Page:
In this multi-part series on how to maintain weight loss after dieting , I’m going to provide you with the roadmap which gives you the best chance to succeed-how to stay in the 5% club-in terms of not regaining. I want this to be the last time you have to diet and move towards lifestyle-and lifetime-nutrition. I want you to be able to “check the box” in this area of your life and never have to worry about it again. 

“What Got You There...Keeps You There.”

Before I get into the specifics and details of transitioning out of your diet and maintaining, this “big rock” needs to be covered first. This is THE biggest macro-level principle to keep in mind when it comes to maintaining your results (or a high percentage of them): what got you the results is what will help you keep the results

You need to wrap your head around the fact that you will be eating in the way which got you your results-to some extent and with softened edges-permanently.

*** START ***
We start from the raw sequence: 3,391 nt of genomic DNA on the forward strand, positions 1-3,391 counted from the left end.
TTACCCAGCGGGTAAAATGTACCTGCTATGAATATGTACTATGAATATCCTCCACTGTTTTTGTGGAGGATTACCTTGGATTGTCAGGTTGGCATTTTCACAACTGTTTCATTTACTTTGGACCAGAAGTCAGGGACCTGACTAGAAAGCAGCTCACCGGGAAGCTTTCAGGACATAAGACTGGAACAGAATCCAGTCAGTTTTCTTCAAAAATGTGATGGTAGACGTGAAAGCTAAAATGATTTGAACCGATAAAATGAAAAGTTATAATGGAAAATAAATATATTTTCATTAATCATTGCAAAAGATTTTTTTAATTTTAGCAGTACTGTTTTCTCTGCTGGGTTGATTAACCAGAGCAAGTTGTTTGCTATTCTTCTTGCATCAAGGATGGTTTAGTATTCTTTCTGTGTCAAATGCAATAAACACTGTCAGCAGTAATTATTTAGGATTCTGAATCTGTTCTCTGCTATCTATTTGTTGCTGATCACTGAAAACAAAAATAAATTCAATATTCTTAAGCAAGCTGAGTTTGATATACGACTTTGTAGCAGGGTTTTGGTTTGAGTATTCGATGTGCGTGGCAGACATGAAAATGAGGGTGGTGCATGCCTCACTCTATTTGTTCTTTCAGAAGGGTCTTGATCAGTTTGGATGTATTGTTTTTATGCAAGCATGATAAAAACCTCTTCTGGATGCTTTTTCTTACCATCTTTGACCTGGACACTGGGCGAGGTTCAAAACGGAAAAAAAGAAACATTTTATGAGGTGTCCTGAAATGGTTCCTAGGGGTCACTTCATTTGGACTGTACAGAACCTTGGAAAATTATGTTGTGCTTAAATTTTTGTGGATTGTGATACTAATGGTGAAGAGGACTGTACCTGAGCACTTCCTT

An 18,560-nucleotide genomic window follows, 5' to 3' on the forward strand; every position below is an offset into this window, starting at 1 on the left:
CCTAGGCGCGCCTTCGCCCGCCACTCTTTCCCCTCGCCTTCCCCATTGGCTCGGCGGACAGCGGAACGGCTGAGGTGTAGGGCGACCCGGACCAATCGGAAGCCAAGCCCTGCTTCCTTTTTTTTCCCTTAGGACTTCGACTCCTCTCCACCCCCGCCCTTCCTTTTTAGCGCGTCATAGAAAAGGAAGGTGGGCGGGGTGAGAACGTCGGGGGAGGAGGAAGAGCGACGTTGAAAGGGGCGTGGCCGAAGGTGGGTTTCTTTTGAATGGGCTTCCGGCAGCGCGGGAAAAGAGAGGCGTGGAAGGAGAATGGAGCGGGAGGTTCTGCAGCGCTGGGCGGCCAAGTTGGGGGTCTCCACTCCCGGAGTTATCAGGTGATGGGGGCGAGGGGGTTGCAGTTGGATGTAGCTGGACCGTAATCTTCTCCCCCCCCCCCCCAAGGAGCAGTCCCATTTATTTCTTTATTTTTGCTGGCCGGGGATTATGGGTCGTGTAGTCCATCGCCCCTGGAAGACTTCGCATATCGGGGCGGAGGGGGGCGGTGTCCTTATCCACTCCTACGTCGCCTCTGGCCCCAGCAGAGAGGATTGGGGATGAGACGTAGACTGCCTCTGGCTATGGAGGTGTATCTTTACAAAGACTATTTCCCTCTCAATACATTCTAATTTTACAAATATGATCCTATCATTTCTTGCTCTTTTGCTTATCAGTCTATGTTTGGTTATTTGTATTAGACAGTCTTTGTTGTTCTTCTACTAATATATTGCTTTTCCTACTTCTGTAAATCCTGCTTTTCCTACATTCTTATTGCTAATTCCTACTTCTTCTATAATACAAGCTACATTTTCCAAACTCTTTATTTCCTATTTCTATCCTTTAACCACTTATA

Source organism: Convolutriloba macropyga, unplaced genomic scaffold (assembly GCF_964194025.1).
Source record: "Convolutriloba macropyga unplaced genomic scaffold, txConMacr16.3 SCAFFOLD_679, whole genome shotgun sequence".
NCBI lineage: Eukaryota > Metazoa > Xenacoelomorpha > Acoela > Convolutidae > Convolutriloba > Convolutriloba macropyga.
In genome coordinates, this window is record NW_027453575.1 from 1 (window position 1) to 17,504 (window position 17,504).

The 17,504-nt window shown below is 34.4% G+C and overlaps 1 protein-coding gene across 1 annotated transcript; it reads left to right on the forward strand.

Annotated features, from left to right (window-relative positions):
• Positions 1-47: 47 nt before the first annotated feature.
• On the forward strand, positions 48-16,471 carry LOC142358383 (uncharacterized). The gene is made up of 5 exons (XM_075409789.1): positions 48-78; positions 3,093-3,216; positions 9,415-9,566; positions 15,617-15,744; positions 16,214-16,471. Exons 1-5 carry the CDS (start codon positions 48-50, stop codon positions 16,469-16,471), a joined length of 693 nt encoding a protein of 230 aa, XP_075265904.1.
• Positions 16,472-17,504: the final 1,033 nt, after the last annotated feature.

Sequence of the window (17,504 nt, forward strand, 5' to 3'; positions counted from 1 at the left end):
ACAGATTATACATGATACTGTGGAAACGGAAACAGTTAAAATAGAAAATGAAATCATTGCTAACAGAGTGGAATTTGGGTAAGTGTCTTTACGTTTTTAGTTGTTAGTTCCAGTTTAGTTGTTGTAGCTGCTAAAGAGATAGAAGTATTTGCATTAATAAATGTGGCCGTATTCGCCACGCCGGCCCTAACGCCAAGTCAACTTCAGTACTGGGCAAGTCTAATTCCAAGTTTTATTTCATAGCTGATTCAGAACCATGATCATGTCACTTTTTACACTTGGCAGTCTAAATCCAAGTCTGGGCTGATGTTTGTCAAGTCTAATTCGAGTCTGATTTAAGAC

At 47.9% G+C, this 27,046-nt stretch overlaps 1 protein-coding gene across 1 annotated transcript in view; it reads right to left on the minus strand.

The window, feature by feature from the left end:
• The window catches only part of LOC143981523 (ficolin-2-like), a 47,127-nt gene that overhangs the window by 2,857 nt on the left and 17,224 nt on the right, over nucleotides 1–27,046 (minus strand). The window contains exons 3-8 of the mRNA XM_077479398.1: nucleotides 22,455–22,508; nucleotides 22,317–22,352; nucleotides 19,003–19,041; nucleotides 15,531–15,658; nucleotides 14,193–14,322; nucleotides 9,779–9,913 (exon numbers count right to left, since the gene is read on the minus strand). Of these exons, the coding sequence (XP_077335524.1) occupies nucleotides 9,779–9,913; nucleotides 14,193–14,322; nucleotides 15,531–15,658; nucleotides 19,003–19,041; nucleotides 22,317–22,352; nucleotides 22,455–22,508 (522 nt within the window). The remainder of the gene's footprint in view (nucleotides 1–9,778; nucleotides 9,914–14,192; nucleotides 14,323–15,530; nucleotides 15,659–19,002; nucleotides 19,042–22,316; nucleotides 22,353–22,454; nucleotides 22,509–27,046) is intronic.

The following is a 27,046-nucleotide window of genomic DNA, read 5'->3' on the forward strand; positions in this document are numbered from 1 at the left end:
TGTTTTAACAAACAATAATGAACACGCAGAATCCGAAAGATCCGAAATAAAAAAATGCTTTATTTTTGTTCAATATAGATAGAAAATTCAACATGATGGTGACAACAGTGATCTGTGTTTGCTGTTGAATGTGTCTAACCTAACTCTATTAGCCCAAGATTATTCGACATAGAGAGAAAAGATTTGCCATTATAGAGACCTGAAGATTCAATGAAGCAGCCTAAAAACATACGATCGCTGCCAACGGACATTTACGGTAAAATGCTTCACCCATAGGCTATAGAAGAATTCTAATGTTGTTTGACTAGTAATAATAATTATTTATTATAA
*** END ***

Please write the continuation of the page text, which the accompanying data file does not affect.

This is the fitness lifestyle: what you do the MAJORITY (not all) of the time. Your PRIOR lifestyle was the one where you ended up feeling and looking like crap remember? You cannot just go back to eating whatever and not quantifying at all. You 100% will gain the weight back if you eat intuitively and like a jerk all the time or even half the time. 

I’m sure you didn’t want to hear that, and it certainly is a hard pill to swallow (pun intended), but it’s 100% true. If you abandon structure, having a plan (even if it’s a bit looser), executing a plan, quantifying what you eat to some extent, and throw any form of self restraint out the will be right back to where you started in short order. You don’t want that.